In the wild, rabbits eat kale when they find it growing in gardens – and they happily eat other members of the same plant family. Even so, kale doesn’t make up a large amount of a rabbit’s natural diet; instead, they mainly spend their active hours nibbling on grasses and other low-growing plants.
Since nature knows best, it’s important to keep your rabbit’s menu healthy. Here’s what to feed your rabbit each day:
- Clean, fresh water: Water is the cornerstone of a healthy diet for all animals, so be sure to make it available for your rabbit 24/7. Rinse and refill your rabbit’s water bottle every day.
- Rabbit pellets – Select a nutritionally complete, age-appropriate rabbit food for your bunny. The package will provide serving size information.
- Fresh hay such as Timothy – A wild rabbit’s natural diet consists mostly of grass. Since long grass fibers keep the digestive system moving, you’ll want to ensure that your bunny has ‘round the clock access to fresh hay.
- Approximately one cup of leafy green vegetables per two pounds of your rabbit’s body weight, plus a few crunchy veggies. Kale makes a good addition to your rabbit’s “salad” a few times per week.
- One tablespoon of seeds such as pepitas, pumpkin seeds, and/or sunflower seeds unless they’re already mixed into your rabbit’s food.
- Colorful vegetables and very small portions of fruit. Offer only tiny amounts of fruit – no more than about a teaspoon per two pounds of your rabbit’s body weight.
Here’s something new rabbit families don’t always know:
A rabbit’s teeth grow constantly! It’s important to provide plenty of rabbit chew toys such as untreated softwood sticks, coconut shell, or unbleached loofah help wear your bunny’s teeth down and prevent them from becoming overgrown.
What Are Other Healthy Alternatives To Kale In A Rabbit’s Diet?
Since your bunny needs lots of fresh, healthy veggies and as they need a good variety, you’ll want to mix things up. Here are some vegetables rabbits typically like:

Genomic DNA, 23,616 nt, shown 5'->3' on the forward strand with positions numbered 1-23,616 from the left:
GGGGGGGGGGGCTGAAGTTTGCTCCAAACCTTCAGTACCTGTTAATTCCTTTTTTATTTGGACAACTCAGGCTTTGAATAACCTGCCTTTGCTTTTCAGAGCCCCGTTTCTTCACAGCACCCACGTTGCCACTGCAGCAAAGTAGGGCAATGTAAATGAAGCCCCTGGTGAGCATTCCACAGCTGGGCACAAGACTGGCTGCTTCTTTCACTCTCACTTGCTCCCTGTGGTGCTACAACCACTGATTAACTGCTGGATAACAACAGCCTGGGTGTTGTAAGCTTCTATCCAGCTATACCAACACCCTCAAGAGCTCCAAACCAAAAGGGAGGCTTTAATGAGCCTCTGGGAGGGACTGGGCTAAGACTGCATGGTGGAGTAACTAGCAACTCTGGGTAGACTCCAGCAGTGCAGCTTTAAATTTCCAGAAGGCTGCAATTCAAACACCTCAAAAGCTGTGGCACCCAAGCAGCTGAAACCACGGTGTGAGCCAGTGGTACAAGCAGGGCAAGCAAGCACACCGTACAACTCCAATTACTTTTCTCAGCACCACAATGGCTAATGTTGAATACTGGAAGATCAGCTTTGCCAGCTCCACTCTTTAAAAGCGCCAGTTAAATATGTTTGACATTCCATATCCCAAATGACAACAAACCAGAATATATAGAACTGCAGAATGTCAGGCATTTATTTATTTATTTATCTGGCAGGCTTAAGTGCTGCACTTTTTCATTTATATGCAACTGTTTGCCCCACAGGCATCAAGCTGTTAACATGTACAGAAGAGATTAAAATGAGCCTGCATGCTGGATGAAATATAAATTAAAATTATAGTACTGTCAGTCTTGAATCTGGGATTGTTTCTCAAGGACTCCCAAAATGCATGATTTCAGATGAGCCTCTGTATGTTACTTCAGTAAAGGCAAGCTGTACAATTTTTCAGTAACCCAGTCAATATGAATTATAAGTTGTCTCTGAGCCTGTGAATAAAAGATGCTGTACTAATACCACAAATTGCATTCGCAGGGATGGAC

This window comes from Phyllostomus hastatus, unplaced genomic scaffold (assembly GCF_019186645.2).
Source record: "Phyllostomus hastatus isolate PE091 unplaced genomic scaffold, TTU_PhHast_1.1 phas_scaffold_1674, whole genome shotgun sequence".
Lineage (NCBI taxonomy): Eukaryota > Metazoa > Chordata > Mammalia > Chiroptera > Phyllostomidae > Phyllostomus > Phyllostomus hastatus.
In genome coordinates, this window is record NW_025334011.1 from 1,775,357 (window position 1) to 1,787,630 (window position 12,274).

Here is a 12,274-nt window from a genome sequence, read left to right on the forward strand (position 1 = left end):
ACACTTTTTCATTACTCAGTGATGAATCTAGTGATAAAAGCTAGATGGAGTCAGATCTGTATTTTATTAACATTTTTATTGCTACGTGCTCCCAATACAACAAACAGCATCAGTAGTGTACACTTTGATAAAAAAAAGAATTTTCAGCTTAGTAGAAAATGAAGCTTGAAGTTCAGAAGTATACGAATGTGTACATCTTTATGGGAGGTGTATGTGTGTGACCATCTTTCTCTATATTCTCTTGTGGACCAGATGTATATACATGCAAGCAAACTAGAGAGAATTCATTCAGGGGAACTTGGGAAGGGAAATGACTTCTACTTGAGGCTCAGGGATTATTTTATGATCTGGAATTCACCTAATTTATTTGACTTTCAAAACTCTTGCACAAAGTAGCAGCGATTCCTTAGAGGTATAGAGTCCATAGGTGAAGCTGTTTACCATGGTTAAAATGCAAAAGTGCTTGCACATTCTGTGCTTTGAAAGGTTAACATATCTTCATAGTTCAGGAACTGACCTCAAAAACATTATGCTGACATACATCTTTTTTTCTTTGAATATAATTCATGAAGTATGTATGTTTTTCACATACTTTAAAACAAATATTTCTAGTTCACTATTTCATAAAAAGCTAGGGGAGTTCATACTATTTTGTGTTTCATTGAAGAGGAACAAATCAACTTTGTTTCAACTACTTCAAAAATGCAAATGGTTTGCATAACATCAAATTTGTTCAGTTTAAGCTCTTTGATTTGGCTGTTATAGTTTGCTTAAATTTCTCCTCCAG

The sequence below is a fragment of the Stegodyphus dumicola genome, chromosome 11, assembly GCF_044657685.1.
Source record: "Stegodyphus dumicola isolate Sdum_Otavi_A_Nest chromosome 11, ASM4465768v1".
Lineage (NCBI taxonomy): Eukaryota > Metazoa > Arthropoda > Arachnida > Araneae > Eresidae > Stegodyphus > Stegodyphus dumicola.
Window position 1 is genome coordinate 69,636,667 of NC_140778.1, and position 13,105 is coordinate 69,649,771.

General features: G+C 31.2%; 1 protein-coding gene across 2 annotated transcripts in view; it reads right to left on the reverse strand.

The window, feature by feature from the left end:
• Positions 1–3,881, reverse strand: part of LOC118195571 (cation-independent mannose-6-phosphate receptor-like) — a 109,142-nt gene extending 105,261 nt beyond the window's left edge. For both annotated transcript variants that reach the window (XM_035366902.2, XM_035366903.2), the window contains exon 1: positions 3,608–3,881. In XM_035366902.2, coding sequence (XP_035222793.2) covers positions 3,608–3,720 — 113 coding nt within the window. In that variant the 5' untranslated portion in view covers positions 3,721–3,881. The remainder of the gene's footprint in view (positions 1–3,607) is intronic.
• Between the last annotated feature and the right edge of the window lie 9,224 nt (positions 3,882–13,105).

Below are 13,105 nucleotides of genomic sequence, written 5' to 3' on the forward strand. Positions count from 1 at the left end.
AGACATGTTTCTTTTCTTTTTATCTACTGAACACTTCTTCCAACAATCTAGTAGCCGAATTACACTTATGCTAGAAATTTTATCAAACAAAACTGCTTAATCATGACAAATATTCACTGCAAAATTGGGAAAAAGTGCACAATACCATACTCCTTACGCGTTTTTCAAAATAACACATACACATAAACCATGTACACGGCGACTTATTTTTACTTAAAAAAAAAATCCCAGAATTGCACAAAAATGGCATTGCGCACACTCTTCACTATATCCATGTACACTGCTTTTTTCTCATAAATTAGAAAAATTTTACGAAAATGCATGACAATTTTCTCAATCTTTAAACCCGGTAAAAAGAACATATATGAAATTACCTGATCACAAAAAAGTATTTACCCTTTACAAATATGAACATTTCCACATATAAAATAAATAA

- beet tops
- carrot tops
- butter lettuce
- buttercrunch lettuce
- swiss chard
- bibb lettuce
- green beans
- winter squash
- summer squash
- bell pepper
While kale is among an entire rainbow of nutritious food for bunnies, some fruits and vegetables are toxic to rabbits.
It’s a good idea to take a little time out to conduct some research so that you can be well-informed about everything you feed your bunny, including knowing how much to offer and whether there are any steps you should take during preparation.
Giving your rabbit kale is a great way to enhance their weekly menu and treat them to some vital nutrients!
Frequently Asked Questions
Is kale safe for rabbits?
Yes, it’s safe to give kale to a rabbit. Just be sure to wash it well and cut it up to keep long, fibrous strands from choking your bunny.
Can kale make my rabbit sick?
Even though kale is a nutritious choice, too much can lead to gas and diarrhea. Remember to introduce kale to your rabbit’s diet slowly and you’ll be on the right track.
Can my rabbit have kale chips?
Dehydrated or freeze-dried kale without added fat or seasonings is good for rabbits but if the kale chips were made with any oil or spices at all, it’s best not to feed them to your bunny.